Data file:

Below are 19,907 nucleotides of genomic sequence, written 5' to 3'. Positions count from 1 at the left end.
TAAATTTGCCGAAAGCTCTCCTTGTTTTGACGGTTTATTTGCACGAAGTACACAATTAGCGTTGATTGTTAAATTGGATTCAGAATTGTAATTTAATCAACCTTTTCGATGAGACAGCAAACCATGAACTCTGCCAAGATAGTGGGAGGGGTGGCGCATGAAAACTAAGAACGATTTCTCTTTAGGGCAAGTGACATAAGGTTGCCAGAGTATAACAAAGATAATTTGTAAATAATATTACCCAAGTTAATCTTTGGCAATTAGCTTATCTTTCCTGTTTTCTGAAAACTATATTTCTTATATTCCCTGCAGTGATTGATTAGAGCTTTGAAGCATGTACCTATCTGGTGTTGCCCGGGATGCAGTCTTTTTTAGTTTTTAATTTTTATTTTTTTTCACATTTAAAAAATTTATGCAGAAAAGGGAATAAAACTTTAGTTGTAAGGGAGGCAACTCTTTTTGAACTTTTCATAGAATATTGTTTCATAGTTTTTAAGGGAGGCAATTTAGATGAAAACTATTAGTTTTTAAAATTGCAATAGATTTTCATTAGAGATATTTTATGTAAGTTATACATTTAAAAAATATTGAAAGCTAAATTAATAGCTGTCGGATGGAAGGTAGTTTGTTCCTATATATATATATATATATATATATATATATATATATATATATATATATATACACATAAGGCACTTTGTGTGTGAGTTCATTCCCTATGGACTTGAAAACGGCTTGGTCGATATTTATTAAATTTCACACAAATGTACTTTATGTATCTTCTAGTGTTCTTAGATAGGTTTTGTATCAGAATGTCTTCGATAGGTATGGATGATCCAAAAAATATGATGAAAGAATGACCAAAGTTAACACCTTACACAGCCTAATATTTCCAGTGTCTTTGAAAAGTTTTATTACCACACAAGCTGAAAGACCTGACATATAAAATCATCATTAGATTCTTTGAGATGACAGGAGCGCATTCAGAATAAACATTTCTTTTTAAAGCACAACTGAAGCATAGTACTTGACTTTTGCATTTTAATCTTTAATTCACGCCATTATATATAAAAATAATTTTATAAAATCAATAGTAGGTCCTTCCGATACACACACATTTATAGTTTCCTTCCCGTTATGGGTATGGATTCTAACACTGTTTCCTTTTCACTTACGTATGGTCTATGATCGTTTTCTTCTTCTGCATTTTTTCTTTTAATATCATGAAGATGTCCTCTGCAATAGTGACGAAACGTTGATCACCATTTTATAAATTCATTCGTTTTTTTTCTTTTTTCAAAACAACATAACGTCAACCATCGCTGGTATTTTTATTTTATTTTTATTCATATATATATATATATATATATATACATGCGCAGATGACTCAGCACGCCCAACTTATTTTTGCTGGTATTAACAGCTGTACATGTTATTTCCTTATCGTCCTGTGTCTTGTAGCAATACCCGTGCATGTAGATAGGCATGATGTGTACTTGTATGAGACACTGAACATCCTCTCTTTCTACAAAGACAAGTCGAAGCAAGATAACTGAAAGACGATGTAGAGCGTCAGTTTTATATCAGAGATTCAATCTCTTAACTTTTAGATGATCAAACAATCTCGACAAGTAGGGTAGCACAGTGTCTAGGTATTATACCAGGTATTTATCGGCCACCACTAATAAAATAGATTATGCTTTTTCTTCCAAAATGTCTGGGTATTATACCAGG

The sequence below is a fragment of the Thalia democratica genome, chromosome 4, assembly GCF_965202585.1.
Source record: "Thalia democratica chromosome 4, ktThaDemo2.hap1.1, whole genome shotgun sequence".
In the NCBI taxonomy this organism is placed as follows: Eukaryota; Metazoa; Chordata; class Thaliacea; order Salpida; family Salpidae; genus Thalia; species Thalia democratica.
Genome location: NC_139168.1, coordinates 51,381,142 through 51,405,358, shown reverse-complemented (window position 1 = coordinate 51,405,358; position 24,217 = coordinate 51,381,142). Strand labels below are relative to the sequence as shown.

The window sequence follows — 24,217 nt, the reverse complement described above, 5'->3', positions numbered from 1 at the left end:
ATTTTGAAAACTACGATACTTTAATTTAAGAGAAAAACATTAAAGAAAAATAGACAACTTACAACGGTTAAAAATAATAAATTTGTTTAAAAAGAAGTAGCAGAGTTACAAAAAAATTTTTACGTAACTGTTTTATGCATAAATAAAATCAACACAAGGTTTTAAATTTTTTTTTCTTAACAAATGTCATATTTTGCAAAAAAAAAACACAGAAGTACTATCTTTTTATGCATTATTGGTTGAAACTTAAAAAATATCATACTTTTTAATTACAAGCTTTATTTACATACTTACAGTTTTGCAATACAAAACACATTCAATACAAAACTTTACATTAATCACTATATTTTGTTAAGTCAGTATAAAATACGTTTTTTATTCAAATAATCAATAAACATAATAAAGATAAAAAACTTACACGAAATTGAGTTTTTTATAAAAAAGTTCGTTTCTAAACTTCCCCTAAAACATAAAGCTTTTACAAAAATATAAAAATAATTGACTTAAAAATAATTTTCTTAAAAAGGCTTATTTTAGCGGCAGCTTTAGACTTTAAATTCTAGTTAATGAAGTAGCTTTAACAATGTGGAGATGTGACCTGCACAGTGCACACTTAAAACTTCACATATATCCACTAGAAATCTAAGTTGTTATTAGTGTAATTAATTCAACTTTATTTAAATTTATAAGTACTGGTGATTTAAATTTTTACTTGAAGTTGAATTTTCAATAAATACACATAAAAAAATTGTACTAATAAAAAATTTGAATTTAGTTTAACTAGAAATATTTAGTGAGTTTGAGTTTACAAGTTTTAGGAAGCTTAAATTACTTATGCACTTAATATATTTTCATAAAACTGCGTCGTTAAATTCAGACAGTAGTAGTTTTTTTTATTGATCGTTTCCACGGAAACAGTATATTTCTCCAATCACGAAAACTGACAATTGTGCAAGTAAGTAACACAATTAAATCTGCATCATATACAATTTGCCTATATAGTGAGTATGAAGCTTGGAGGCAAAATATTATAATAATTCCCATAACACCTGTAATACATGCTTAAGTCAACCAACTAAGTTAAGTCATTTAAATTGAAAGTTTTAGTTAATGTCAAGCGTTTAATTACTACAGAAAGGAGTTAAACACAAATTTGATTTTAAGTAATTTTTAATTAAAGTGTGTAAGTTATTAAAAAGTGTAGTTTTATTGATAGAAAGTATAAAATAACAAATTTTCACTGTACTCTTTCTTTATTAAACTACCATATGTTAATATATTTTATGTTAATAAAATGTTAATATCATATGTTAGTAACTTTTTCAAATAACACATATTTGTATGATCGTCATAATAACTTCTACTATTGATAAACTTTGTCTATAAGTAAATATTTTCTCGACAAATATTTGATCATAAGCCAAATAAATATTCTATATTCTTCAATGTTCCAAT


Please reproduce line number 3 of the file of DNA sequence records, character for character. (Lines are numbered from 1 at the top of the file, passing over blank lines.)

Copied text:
The sequence below is a fragment of the Thalia democratica genome, chromosome 4, assembly GCF_965202585.1.